Goldilocks buttercup (Ranunculus auricomus) used to be common in our High Weald woodlands when I was a boy, but it seems to have become scarcer and scarcer over the years.
There used to be a small colony in the wood at the top of our lane but I thought this had gone. Today though I was very pleased to find about half a dozen plants in full bloom beside the path. Although the abundant celandines (Ranunculus ficaria) with their rather similar yellow flowers can make the goldilocks buttercup easy to walk past, it has an attractive, airy quality with delicate stems with their narrow upper leaves holding up the shining yellow flowers.
Many of the flowers do not have full compliment of petals, or have one or two normal petals plus a few abortive ones and I wonder if this is related to their asexual reproduction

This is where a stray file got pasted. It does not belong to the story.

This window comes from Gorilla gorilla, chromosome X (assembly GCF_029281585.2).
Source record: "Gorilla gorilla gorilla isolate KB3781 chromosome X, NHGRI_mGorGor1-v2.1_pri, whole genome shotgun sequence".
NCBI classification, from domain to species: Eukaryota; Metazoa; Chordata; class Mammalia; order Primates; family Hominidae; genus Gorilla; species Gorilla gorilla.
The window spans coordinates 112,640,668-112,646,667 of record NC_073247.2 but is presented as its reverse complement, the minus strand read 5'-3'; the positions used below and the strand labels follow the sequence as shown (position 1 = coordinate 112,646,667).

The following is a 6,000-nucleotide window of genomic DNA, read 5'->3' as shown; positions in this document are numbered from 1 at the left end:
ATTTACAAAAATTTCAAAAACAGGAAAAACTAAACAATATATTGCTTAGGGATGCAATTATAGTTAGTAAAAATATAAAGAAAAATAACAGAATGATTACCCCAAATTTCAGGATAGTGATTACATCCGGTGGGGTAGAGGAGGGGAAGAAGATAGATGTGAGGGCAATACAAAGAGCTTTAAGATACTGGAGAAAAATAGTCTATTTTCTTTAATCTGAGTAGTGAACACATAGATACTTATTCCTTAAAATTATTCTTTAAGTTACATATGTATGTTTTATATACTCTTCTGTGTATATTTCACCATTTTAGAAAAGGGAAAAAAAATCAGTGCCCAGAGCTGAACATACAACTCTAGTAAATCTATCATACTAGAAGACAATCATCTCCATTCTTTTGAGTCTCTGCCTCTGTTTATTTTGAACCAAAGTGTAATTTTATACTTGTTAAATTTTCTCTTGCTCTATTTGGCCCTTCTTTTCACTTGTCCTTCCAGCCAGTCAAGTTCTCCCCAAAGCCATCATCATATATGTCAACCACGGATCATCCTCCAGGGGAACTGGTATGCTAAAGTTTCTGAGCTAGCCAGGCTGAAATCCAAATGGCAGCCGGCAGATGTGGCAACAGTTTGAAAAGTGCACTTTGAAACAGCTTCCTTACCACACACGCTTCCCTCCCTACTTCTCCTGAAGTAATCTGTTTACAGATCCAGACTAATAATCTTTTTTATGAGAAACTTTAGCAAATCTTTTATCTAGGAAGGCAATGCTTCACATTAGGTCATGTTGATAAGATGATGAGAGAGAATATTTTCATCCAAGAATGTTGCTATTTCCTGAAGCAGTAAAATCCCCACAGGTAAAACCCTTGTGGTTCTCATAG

Goldilocks buttercup can reproduce asexually and several hundred microspecies (also called 'agamospecies') have been described from mainland Europe. Apparently there may be a similar number of these microspecies yet to be described in Britain.
If the plants can reproduce without pollination there would seem to be no need to attract insects making petals redundant. However, asexual reproduction implies little or no variation so, presumably, the number and type of petals would remain the same down the generations and not 'evolve' into plants with petal-free flowers.